‘The pumpkins are taking over my flat!’
I’ve accidentally fostered pumpkins, which are taking over my flat. This began around Halloween, when I discovered sprouting seeds inside my carving pumpkin. It felt like a tiny gift in a dark season, so I thought I’d try raising them and see what came of it. This was perhaps not the wisest decision in a tiny flat with no outdoor space. Pumpkins love sun, but even in the darkest part of winter, two sprouts survived.
Ever since, I’ve become a bit obsessed – when Wales announced the sudden-onset Christmas lockdown, I ran out to buy two big plant pots before all shops shut, so the pumpkins would have something to grow into. Lucky I did, too, because they’ve now grown to take over my windowsills. I’ll be tremendously pleased if they fruit. It’s been cheering, if a bit worrying, to have kept something alive to the point where its leaves are the size of my head. Jackie, university lecturer, Cardiff
‘My orchids remind me of Grandma’
I lost my grandma last year. She loved plants, so collecting them brings back good memories. They also remind me of my home country of Brazil, which is full of forests.
At the start of lockdown, I had three plants, and now I have more than 100, mostly orchids. I don’t have any outdoor space, so it’s like an indoor garden. I’m researching and learning how to take care of them – I even got some lighting for them to grow. Inajara Schuaber, communications officer, London
‘We call the cactus Trevor’
The cactus my son was neglecting in his Sheffield flat came home with him at the start of lockdown – his name is Trevor (the cactus, not the son). He joined my three un-killable houseplants on the windowsills. I made it my mission to love Trevor back to happiness.
As a kid I grew houseplants in my bedroom and had always carted a few around with me on my moves but their number dwindled as my life became busier and filled up with other demands – work, kids. I have now remembered how much I enjoyed them. Sandy, Kingston upon Thames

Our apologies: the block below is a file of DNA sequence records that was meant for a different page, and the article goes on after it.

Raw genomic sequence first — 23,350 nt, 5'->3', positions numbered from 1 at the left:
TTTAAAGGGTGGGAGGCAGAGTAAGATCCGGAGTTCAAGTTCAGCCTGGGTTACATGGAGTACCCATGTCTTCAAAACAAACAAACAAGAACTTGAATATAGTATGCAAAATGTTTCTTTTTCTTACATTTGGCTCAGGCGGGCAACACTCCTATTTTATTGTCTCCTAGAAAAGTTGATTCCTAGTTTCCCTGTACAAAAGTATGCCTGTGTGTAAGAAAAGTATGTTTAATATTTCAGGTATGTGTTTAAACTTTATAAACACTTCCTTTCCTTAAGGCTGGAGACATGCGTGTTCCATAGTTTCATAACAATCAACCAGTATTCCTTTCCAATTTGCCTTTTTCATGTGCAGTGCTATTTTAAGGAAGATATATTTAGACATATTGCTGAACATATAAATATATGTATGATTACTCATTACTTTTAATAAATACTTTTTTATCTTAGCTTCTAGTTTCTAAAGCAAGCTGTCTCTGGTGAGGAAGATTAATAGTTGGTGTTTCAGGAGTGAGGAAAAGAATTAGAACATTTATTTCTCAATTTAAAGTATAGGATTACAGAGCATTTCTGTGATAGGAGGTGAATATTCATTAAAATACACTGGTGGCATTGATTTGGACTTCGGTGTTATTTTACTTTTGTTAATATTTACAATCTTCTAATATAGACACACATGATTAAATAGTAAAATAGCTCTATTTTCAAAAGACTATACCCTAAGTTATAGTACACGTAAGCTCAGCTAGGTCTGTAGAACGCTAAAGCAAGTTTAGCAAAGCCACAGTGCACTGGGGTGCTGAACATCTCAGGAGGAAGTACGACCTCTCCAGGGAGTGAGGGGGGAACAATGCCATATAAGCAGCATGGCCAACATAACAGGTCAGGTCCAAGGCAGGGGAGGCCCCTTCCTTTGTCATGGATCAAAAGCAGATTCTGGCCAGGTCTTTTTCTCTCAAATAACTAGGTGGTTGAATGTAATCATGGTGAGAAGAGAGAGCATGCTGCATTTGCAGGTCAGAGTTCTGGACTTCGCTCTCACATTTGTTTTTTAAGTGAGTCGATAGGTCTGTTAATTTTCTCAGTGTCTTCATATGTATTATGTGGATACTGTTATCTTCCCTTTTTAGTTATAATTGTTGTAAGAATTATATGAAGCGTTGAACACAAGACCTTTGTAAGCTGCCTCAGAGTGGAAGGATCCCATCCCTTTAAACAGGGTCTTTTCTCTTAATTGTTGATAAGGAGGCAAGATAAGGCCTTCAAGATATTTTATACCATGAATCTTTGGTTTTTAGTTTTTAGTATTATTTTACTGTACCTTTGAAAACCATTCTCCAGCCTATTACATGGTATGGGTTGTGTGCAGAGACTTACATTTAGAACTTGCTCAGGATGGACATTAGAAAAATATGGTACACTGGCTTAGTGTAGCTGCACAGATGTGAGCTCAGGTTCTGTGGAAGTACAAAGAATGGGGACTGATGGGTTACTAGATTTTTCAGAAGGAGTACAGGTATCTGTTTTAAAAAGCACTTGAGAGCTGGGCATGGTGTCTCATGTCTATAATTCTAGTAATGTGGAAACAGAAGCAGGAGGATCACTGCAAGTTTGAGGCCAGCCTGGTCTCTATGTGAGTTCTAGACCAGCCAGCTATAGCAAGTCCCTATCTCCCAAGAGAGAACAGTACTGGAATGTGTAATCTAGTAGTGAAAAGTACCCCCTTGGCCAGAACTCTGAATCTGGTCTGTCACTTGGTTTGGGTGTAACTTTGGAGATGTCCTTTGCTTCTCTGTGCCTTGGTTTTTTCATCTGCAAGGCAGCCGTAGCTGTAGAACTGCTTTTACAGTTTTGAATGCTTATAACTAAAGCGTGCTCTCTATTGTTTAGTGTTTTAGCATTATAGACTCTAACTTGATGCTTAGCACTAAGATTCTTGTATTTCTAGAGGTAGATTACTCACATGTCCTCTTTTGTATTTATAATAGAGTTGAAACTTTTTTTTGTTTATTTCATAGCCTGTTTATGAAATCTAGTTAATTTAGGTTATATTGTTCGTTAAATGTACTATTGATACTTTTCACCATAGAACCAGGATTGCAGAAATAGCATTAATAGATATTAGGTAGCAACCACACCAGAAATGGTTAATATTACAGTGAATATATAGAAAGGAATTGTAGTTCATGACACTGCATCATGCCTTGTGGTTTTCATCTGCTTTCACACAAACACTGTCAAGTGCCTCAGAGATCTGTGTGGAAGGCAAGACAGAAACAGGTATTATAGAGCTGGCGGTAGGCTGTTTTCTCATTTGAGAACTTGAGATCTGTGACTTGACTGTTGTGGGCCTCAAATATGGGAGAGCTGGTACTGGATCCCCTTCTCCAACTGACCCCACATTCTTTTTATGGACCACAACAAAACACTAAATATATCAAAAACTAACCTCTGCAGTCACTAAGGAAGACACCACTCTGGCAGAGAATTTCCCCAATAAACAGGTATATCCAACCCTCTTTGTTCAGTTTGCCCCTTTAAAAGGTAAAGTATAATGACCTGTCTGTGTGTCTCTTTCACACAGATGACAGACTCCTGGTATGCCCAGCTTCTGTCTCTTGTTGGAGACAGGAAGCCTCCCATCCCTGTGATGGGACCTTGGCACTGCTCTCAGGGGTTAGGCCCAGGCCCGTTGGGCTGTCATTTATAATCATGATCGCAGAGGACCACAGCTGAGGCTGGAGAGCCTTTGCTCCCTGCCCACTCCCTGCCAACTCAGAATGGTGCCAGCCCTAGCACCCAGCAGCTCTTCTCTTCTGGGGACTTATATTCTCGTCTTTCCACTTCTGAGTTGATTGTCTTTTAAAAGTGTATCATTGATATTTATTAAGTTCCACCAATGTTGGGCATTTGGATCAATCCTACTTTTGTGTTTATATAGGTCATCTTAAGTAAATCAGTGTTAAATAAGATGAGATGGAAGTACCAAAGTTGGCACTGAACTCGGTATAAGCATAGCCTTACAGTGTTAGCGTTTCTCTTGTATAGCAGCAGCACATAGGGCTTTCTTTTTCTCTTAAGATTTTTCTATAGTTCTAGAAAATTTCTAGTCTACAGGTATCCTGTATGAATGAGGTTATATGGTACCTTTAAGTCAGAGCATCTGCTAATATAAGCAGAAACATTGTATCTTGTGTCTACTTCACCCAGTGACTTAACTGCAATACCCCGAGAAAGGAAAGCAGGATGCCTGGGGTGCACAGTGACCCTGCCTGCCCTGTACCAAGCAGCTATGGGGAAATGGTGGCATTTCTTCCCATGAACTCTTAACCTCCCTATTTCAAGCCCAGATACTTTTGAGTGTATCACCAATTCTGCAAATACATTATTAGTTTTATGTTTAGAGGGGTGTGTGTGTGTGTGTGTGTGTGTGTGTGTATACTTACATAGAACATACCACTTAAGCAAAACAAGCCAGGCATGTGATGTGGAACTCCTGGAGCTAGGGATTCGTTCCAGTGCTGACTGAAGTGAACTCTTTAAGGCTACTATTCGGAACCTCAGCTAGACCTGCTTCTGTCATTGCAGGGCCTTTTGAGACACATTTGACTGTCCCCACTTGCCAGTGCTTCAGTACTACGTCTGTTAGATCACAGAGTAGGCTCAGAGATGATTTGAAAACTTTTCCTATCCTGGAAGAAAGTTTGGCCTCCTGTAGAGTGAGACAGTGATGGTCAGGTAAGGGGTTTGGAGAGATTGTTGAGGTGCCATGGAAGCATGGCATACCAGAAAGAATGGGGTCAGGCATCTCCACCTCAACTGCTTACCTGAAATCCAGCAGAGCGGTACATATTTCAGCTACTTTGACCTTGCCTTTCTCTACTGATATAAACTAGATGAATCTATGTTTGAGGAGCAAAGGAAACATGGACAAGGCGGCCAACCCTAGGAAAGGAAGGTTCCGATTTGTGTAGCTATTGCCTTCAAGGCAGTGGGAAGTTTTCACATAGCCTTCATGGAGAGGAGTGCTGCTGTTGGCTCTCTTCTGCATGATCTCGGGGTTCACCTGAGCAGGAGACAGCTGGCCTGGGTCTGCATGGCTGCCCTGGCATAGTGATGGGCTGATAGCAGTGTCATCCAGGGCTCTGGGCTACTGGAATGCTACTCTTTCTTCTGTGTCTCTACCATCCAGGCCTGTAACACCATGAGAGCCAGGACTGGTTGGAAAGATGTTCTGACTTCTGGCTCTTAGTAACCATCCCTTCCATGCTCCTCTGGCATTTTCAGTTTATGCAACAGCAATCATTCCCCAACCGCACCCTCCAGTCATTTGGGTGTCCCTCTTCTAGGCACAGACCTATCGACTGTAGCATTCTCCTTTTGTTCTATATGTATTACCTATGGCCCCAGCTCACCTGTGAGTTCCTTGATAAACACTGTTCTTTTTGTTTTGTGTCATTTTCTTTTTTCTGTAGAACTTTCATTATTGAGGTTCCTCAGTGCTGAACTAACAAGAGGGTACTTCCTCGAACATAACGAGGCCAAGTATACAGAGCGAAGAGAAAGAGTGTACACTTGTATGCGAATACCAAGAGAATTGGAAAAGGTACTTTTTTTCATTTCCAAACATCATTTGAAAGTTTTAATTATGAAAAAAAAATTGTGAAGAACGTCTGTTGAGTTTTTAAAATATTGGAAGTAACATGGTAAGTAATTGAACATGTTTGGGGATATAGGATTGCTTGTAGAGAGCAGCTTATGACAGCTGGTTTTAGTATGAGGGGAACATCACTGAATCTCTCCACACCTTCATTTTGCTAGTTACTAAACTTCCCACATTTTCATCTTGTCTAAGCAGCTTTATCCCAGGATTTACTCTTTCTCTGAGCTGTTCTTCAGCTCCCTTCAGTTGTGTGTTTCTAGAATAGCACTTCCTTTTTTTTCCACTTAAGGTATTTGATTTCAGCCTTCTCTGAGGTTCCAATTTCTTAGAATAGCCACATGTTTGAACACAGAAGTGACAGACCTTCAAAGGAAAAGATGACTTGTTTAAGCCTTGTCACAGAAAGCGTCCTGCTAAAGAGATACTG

‘I have enjoyed sprouting avocado stones’
I’m a student and live alone. Growing plants for company is living proof that you don’t have to feel lonely. It’s something you can give attention to without too much of an impact on your life, and I’m able to watch something grow at the same time as I’m growing as a young person.
I have enjoyed sprouting avocado stones, which is surprisingly easy and satisfying. I have about eight stones in incubation and it has become a mini-obsession.
There is some green space in Dundee, but it’s nice to bring a little bit of the outside inside.
My mum sends me cuttings in the post, so whatever she’s growing, I propagate it here. She’s in Hampshire, eight hours away on the train, so it’s like a hidden message: “I care for you so I’m sending you a plant.” I’ve experienced that with friends a lot more in lockdown, too; there are other people growing things around me, so we’ve been swapping, leaving stuff on the doorstep. Tilda Watson, student, Dundee
‘My four-year-old loves growing things’
My four-year-old daughter Nmeso loves growing things. She takes all the baby plants, and says they are hers. We do it together; she goes around asking me about them. My eight-year-old Ebuka is also quite into plants.
I ate an avocado and put the stone in water for a few weeks, and it’s now a baby tree. I also got mini monstera cuttings from a plant sale at a shop near my house, and grew them in water before potting them on. There were four in total; one died and three are doing so well.
Before lockdown, I was mostly an outdoor gardener. My kids were interested, too, except when the odd bee came and they ran away. I’ve always had a few plants in the house – a parlour fern, a rubber tree and a dragon plant – but the number has dramatically increased. When you feel down, it’s nice to look at them, and a good way to distract you from what’s happening. Raleke Obidike, civil servant, Manchester